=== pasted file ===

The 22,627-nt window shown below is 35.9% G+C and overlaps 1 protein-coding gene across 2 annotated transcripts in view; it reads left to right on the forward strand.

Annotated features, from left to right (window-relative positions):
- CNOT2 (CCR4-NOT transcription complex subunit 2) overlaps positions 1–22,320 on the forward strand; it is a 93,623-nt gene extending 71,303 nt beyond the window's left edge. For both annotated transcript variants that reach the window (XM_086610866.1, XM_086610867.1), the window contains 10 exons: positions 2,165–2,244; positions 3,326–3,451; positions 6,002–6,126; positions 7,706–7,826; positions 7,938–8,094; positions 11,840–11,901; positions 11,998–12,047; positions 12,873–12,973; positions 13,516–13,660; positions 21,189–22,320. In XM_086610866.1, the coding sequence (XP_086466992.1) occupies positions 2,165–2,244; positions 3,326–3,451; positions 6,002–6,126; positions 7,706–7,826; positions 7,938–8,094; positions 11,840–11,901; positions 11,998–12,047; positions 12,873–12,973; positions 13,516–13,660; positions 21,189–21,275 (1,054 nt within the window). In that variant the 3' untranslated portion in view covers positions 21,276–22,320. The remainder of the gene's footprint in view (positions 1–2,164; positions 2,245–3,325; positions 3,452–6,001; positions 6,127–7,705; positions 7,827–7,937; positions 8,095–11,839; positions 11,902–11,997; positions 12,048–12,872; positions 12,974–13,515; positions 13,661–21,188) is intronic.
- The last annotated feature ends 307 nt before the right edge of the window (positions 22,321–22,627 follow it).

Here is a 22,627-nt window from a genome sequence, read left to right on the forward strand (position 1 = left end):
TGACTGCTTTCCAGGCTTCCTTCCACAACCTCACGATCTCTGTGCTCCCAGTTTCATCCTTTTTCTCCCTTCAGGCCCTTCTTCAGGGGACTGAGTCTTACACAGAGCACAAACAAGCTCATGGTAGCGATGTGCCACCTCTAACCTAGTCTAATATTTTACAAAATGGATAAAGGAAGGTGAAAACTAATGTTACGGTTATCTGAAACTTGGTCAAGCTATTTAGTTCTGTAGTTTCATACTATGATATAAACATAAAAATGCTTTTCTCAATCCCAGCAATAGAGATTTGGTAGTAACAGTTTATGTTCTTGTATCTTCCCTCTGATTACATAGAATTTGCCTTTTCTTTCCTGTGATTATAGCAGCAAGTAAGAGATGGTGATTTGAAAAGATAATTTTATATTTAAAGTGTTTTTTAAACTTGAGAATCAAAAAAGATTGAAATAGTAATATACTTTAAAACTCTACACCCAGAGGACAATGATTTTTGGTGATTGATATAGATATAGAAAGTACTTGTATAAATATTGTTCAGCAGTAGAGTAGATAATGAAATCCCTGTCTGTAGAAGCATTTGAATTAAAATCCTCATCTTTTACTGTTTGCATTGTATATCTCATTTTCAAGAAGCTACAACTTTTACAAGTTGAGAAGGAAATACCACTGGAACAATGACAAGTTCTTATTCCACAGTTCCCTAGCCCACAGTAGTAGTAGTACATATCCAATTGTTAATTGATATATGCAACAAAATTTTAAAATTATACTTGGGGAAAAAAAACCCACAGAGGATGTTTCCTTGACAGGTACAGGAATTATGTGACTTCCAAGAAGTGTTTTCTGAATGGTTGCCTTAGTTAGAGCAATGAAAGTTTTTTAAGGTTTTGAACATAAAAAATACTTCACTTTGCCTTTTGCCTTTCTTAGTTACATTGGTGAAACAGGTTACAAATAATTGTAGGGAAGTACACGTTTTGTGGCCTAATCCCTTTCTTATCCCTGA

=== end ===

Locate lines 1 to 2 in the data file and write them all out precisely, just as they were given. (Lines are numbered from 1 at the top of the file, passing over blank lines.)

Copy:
The 22,627-nt window shown below is 35.9% G+C and overlaps 1 protein-coding gene across 2 annotated transcripts in view; it reads left to right on the forward strand.

Annotated features, from left to right (window-relative positions):